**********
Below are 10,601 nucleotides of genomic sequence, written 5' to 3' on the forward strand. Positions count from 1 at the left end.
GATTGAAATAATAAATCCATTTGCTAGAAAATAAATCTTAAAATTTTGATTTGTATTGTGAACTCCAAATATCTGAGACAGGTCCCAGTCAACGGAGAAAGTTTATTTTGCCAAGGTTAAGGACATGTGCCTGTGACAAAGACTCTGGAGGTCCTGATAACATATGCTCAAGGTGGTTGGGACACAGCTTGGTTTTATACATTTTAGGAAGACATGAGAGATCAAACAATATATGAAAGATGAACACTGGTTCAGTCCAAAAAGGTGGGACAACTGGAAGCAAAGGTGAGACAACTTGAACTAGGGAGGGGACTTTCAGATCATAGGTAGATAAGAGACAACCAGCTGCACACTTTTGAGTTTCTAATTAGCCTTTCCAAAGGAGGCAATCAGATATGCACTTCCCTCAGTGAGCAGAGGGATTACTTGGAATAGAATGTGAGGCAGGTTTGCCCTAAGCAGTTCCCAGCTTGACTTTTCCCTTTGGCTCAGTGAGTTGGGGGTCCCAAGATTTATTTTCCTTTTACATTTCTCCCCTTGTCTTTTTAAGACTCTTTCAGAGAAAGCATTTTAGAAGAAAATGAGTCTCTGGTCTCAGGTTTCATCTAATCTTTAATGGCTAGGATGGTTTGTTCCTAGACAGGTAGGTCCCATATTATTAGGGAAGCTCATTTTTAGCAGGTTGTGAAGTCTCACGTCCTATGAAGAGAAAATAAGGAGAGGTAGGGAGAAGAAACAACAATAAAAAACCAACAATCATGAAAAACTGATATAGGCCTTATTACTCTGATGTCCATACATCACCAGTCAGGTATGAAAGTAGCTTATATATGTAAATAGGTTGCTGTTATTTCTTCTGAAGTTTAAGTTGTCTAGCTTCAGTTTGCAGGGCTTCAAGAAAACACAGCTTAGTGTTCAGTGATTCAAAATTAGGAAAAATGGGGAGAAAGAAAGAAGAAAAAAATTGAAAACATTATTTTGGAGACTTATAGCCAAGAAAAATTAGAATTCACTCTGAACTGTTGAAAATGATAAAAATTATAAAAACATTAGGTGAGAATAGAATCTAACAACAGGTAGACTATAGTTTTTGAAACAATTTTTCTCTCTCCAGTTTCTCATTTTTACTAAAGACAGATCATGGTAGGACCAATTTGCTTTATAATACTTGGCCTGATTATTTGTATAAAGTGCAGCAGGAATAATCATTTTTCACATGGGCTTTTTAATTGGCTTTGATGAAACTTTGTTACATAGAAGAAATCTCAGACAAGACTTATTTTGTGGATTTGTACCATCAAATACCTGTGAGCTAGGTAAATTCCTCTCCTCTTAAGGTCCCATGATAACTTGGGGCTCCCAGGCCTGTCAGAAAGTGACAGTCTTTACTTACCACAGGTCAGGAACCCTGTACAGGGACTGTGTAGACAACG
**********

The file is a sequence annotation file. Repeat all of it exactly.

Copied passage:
Below are 10,601 nucleotides of genomic sequence, written 5' to 3' on the forward strand. Positions count from 1 at the left end.
GATTGAAATAATAAATCCATTTGCTAGAAAATAAATCTTAAAATTTTGATTTGTATTGTGAACTCCAAATATCTGAGACAGGTCCCAGTCAACGGAGAAAGTTTATTTTGCCAAGGTTAAGGACATGTGCCTGTGACAAAGACTCTGGAGGTCCTGATAACATATGCTCAAGGTGGTTGGGACACAGCTTGGTTTTATACATTTTAGGAAGACATGAGAGATCAAACAATATATGAAAGATGAACACTGGTTCAGTCCAAAAAGGTGGGACAACTGGAAGCAAAGGTGAGACAACTTGAACTAGGGAGGGGACTTTCAGATCATAGGTAGATAAGAGACAACCAGCTGCACACTTTTGAGTTTCTAATTAGCCTTTCCAAAGGAGGCAATCAGATATGCACTTCCCTCAGTGAGCAGAGGGATTACTTGGAATAGAATGTGAGGCAGGTTTGCCCTAAGCAGTTCCCAGCTTGACTTTTCCCTTTGGCTCAGTGAGTTGGGGGTCCCAAGATTTATTTTCCTTTTACATTTCTCCCCTTGTCTTTTTAAGACTCTTTCAGAGAAAGCATTTTAGAAGAAAATGAGTCTCTGGTCTCAGGTTTCATCTAATCTTTAATGGCTAGGATGGTTTGTTCCTAGACAGGTAGGTCCCATATTATTAGGGAAGCTCATTTTTAGCAGGTTGTGAAGTCTCACGTCCTATGAAGAGAAAATAAGGAGAGGTAGGGAGAAGAAACAACAATAAAAAACCAACAATCATGAAAAACTGATATAGGCCTTATTACTCTGATGTCCATACATCACCAGTCAGGTATGAAAGTAGCTTATATATGTAAATAGGTTGCTGTTATTTCTTCTGAAGTTTAAGTTGTCTAGCTTCAGTTTGCAGGGCTTCAAGAAAACACAGCTTAGTGTTCAGTGATTCAAAATTAGGAAAAATGGGGAGAAAGAAAGAAGAAAAAAATTGAAAACATTATTTTGGAGACTTATAGCCAAGAAAAATTAGAATTCACTCTGAACTGTTGAAAATGATAAAAATTATAAAAACATTAGGTGAGAATAGAATCTAACAACAGGTAGACTATAGTTTTTGAAACAATTTTTCTCTCTCCAGTTTCTCATTTTTACTAAAGACAGATCATGGTAGGACCAATTTGCTTTATAATACTTGGCCTGATTATTTGTATAAAGTGCAGCAGGAATAATCATTTTTCACATGGGCTTTTTAATTGGCTTTGATGAAACTTTGTTACATAGAAGAAATCTCAGACAAGACTTATTTTGTGGATTTGTACCATCAAATACCTGTGAGCTAGGTAAATTCCTCTCCTCTTAAGGTCCCATGATAACTTGGGGCTCCCAGGCCTGTCAGAAAGTGACAGTCTTTACTTACCACAGGTCAGGAACCCTGTACAGGGACTGTGTAGACAACG